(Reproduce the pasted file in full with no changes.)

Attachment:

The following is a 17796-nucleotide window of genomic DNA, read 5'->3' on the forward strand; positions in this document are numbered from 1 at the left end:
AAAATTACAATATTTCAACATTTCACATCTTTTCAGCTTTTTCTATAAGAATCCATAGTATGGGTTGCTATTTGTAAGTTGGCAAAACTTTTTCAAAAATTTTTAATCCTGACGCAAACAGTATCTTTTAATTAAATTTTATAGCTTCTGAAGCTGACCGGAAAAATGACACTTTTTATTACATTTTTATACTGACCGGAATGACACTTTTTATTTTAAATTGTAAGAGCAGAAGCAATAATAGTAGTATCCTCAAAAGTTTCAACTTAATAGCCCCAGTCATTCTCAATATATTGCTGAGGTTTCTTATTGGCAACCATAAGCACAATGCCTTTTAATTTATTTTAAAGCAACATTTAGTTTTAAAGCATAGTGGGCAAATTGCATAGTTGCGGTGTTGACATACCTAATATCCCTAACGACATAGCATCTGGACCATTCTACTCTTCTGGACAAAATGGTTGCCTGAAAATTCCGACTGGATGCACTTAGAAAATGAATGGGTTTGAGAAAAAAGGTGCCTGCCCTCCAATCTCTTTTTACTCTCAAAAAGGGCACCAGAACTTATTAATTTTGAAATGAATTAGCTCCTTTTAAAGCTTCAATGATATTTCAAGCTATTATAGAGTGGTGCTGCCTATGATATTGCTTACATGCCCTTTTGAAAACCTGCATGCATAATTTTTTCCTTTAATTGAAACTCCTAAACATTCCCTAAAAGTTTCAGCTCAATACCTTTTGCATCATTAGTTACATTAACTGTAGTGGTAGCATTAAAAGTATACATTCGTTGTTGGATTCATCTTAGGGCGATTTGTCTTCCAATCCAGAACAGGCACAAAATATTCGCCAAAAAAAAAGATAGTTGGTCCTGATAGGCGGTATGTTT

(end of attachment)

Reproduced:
The following is a 17796-nucleotide window of genomic DNA, read 5'->3' on the forward strand; positions in this document are numbered from 1 at the left end:
AAAATTACAATATTTCAACATTTCACATCTTTTCAGCTTTTTCTATAAGAATCCATAGTATGGGTTGCTATTTGTAAGTTGGCAAAACTTTTTCAAAAATTTTTAATCCTGACGCAAACAGTATCTTTTAATTAAATTTTATAGCTTCTGAAGCTGACCGGAAAAATGACACTTTTTATTACATTTTTATACTGACCGGAATGACACTTTTTATTTTAAATTGTAAGAGCAGAAGCAATAATAGTAGTATCCTCAAAAGTTTCAACTTAATAGCCCCAGTCATTCTCAATATATTGCTGAGGTTTCTTATTGGCAACCATAAGCACAATGCCTTTTAATTTATTTTAAAGCAACATTTAGTTTTAAAGCATAGTGGGCAAATTGCATAGTTGCGGTGTTGACATACCTAATATCCCTAACGACATAGCATCTGGACCATTCTACTCTTCTGGACAAAATGGTTGCCTGAAAATTCCGACTGGATGCACTTAGAAAATGAATGGGTTTGAGAAAAAAGGTGCCTGCCCTCCAATCTCTTTTTACTCTCAAAAAGGGCACCAGAACTTATTAATTTTGAAATGAATTAGCTCCTTTTAAAGCTTCAATGATATTTCAAGCTATTATAGAGTGGTGCTGCCTATGATATTGCTTACATGCCCTTTTGAAAACCTGCATGCATAATTTTTTCCTTTAATTGAAACTCCTAAACATTCCCTAAAAGTTTCAGCTCAATACCTTTTGCATCATTAGTTACATTAACTGTAGTGGTAGCATTAAAAGTATACATTCGTTGTTGGATTCATCTTAGGGCGATTTGTCTTCCAATCCAGAACAGGCACAAAATATTCGCCAAAAAAAAAGATAGTTGGTCCTGATAGGCGGTATGTTT